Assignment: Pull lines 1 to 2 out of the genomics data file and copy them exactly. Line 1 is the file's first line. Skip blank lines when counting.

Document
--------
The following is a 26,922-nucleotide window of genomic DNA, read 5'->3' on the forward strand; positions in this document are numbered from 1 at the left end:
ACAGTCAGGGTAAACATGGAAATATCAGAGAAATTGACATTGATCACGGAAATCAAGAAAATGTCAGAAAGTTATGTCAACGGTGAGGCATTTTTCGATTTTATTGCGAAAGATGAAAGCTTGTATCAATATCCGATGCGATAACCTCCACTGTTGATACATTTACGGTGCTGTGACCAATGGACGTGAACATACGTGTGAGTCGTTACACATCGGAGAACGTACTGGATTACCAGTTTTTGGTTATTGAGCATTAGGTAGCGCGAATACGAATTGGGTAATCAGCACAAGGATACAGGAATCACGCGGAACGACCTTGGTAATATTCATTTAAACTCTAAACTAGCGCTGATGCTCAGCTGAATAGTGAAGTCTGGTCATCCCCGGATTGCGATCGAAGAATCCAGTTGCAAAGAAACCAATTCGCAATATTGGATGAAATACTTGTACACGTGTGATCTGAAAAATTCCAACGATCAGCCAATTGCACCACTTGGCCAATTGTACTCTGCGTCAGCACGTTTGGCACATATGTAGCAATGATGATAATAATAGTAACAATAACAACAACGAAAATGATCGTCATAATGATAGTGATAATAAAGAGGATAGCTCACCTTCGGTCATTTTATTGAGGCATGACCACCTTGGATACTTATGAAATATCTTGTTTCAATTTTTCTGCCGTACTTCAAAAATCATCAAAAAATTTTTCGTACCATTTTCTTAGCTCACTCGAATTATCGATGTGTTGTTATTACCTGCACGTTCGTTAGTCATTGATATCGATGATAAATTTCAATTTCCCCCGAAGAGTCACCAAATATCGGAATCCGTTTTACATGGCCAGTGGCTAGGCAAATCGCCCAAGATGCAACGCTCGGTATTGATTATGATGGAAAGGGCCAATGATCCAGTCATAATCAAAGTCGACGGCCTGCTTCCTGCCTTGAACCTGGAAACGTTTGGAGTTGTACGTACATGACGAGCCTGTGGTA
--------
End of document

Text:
The following is a 26,922-nucleotide window of genomic DNA, read 5'->3' on the forward strand; positions in this document are numbered from 1 at the left end:
ACAGTCAGGGTAAACATGGAAATATCAGAGAAATTGACATTGATCACGGAAATCAAGAAAATGTCAGAAAGTTATGTCAACGGTGAGGCATTTTTCGATTTTATTGCGAAAGATGAAAGCTTGTATCAATATCCGATGCGATAACCTCCACTGTTGATACATTTACGGTGCTGTGACCAATGGACGTGAACATACGTGTGAGTCGTTACACATCGGAGAACGTACTGGATTACCAGTTTTTGGTTATTGAGCATTAGGTAGCGCGAATACGAATTGGGTAATCAGCACAAGGATACAGGAATCACGCGGAACGACCTTGGTAATATTCATTTAAACTCTAAACTAGCGCTGATGCTCAGCTGAATAGTGAAGTCTGGTCATCCCCGGATTGCGATCGAAGAATCCAGTTGCAAAGAAACCAATTCGCAATATTGGATGAAATACTTGTACACGTGTGATCTGAAAAATTCCAACGATCAGCCAATTGCACCACTTGGCCAATTGTACTCTGCGTCAGCACGTTTGGCACATATGTAGCAATGATGATAATAATAGTAACAATAACAACAACGAAAATGATCGTCATAATGATAGTGATAATAAAGAGGATAGCTCACCTTCGGTCATTTTATTGAGGCATGACCACCTTGGATACTTATGAAATATCTTGTTTCAATTTTTCTGCCGTACTTCAAAAATCATCAAAAAATTTTTCGTACCATTTTCTTAGCTCACTCGAATTATCGATGTGTTGTTATTACCTGCACGTTCGTTAGTCATTGATATCGATGATAAATTTCAATTTCCCCCGAAGAGTCACCAAATATCGGAATCCGTTTTACATGGCCAGTGGCTAGGCAAATCGCCCAAGATGCAACGCTCGGTATTGATTATGATGGAAAGGGCCAATGATCCAGTCATAATCAAAGTCGACGGCCTGCTTCCTGCCTTGAACCTGGAAACGTTTGGAGTTGTACGTACATGACGAGCCTGTGGTA